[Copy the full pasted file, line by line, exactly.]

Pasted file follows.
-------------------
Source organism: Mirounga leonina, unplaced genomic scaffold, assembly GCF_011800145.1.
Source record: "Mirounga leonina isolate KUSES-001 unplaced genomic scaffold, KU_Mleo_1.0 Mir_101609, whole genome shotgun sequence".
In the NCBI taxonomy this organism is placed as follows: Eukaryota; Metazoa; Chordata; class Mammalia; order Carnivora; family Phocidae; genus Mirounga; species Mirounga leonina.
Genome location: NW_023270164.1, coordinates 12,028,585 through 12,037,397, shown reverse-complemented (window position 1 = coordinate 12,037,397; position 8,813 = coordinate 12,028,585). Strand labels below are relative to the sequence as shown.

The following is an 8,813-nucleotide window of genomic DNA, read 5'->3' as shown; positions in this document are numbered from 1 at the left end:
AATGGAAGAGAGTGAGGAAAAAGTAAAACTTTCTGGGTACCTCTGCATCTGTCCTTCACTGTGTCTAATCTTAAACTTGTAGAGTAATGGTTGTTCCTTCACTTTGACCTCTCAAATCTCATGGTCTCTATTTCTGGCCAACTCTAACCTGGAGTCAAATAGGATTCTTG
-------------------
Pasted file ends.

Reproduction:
Source organism: Mirounga leonina, unplaced genomic scaffold, assembly GCF_011800145.1.
Source record: "Mirounga leonina isolate KUSES-001 unplaced genomic scaffold, KU_Mleo_1.0 Mir_101609, whole genome shotgun sequence".
In the NCBI taxonomy this organism is placed as follows: Eukaryota; Metazoa; Chordata; class Mammalia; order Carnivora; family Phocidae; genus Mirounga; species Mirounga leonina.
Genome location: NW_023270164.1, coordinates 12,028,585 through 12,037,397, shown reverse-complemented (window position 1 = coordinate 12,037,397; position 8,813 = coordinate 12,028,585). Strand labels below are relative to the sequence as shown.

The following is an 8,813-nucleotide window of genomic DNA, read 5'->3' as shown; positions in this document are numbered from 1 at the left end:
AATGGAAGAGAGTGAGGAAAAAGTAAAACTTTCTGGGTACCTCTGCATCTGTCCTTCACTGTGTCTAATCTTAAACTTGTAGAGTAATGGTTGTTCCTTCACTTTGACCTCTCAAATCTCATGGTCTCTATTTCTGGCCAACTCTAACCTGGAGTCAAATAGGATTCTTG